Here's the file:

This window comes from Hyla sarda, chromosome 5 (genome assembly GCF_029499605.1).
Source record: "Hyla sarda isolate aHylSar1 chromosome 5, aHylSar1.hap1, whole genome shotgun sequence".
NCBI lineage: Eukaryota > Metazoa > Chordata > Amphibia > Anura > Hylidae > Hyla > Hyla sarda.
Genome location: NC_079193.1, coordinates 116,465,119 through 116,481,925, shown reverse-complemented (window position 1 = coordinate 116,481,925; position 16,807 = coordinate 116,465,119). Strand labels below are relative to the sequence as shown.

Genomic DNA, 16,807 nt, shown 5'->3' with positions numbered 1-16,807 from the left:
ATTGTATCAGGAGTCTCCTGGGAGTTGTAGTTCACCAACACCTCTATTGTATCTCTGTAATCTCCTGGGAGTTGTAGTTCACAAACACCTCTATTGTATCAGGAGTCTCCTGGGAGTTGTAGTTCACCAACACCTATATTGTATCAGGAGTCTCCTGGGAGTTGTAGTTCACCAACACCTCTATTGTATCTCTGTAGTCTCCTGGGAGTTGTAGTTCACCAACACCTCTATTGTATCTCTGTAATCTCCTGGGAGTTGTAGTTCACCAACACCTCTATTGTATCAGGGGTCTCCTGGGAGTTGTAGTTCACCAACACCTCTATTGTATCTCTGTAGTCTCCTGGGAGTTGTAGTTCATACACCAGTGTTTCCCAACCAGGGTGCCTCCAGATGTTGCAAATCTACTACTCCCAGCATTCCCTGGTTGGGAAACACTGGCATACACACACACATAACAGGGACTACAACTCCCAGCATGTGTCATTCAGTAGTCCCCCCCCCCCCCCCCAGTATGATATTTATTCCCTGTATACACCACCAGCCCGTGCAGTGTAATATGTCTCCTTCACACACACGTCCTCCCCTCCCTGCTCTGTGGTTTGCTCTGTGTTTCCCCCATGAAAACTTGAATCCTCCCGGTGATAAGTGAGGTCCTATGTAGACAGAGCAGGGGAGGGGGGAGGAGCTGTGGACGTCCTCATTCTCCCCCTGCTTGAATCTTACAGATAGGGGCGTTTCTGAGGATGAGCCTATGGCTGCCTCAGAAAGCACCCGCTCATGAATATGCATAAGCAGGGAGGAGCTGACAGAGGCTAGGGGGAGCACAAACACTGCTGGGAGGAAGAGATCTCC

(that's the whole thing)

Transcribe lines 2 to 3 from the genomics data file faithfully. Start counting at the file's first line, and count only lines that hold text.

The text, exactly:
Source record: "Hyla sarda isolate aHylSar1 chromosome 5, aHylSar1.hap1, whole genome shotgun sequence".
NCBI lineage: Eukaryota > Metazoa > Chordata > Amphibia > Anura > Hylidae > Hyla > Hyla sarda.